Other Minds: The Octopus, the Sea, and the Deep Origins of Consciousness by Peter Godfrey-Smith

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I enjoyed myself quite a bit with this book, although I didn’t buy into everything that was discussed.

It went over the evolution of the Cephalopod branch and how they developed on a totally different time scale and path than did other ‘intelligent’ species on this planet. It was discovered only fairly recently that birds and dolphins and elephants have a sense of self. There have been many tests to discover just how ‘intelligent’ those species are, and the results have been remarkable. Dolphins have their own language, we sort of knew this already, but the extent of their language includes individual names. We are hoping that we’ll “crack the language” using computers and other tech to help us along within the next couple decades. Wouldn’t that be cool as shit, talk to the dolphins!

Similarly, Elephants have shown to be much more vocal than we had thought previously, probably because half of their vocalizations occur on lower wavelengths we can’t hear.

Research has taken many steps in positive directions when it comes to animal welfare, rights, and treatment while they are being used for study and research. We now have protection for all animals with a backbone… but unfortunately this does not extend to invertebrates. Even that’s beginning to change though and that’s great because it’s been shown that the Octopus and Cuttlefish are just as smart as Jays/Crows and probably on par with dogs. It’s not okay to electroshock them, to cut off arms and see what happens, to drill into their brains with no anesthetic. Some countries have already taken steps to banning this sort of research, we’re just waiting on the rest to catch up with the times.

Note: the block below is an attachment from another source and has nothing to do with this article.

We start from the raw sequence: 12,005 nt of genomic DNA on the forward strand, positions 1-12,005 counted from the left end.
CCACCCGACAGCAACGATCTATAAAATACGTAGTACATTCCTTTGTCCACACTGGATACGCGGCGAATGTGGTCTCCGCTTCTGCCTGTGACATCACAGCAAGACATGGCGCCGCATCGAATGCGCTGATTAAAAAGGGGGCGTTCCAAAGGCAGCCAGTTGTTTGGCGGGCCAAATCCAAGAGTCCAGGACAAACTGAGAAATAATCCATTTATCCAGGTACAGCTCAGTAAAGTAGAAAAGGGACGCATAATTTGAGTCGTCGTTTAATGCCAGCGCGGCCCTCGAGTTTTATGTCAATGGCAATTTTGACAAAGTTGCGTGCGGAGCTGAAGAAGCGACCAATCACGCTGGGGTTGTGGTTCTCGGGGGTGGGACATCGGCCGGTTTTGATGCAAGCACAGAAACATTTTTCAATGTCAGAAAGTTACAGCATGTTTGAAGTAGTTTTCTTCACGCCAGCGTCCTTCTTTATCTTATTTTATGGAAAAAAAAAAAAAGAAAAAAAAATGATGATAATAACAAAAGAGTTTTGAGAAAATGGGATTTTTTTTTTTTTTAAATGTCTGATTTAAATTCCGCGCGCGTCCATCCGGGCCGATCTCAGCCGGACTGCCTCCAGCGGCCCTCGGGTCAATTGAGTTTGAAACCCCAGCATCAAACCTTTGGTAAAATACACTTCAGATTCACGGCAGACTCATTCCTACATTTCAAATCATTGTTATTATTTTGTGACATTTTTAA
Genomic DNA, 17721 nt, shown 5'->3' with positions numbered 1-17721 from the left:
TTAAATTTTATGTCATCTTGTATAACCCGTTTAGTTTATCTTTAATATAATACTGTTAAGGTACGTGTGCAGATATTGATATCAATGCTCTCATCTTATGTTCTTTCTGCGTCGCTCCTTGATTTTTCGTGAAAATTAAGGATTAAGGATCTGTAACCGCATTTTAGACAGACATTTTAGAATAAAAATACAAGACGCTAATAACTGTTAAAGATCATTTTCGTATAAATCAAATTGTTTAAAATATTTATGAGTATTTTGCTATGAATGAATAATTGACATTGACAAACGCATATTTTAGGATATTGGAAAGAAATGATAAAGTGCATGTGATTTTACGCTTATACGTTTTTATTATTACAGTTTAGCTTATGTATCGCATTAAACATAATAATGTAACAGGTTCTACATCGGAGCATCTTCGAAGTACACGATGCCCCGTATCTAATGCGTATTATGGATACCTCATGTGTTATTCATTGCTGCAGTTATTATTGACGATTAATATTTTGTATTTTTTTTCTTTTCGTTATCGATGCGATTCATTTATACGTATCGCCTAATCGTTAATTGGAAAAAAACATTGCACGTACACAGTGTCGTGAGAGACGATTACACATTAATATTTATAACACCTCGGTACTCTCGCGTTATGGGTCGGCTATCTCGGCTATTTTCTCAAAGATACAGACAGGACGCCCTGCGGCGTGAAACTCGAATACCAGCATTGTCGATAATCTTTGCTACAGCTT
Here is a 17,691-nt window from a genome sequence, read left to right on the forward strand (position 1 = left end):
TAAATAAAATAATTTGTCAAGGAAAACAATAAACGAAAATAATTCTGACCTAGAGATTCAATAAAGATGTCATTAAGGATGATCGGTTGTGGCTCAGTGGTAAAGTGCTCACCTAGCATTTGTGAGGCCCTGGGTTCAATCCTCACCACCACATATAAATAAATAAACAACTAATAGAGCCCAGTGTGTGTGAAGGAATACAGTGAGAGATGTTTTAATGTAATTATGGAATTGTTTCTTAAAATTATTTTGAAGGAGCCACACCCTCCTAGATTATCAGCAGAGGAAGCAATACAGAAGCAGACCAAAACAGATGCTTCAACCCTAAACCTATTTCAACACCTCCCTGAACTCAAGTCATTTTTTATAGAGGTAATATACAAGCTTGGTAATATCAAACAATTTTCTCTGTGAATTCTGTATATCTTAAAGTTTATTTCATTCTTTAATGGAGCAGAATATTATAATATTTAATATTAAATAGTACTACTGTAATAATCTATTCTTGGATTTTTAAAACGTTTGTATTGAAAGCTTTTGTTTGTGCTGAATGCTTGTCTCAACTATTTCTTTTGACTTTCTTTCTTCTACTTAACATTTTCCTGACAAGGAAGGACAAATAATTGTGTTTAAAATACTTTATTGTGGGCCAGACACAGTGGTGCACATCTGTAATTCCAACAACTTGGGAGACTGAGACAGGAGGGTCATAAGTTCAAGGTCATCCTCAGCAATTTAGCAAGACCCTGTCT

This guy is really more of a philosopher with science in his background, the book had a lot of speculation and anecdotal evidence which is fine and interesting – just be aware of it before you buy it. As stated before, I didn’t totally buy everything since some of it was just speculation with no studies to back it up. However, most scientific research starts with speculation – look at this, isn’t that neat? I wonder if it’s because of XYZ?

The philosophical aspects also allowed for more interesting range of topics with less rules and more rigid topic structure which you find with many non fiction science books.

This guy has a passion for his topic of study, and that’s what I enjoyed most. He really loves Octopi and is advocating for their treatment and welfare to be as humane as possible. We need more people like this speaking out for those that can’t speak for themselves. Who would want to live their lives being poked, prodded, and cut apart with no medicine to dull the pain?

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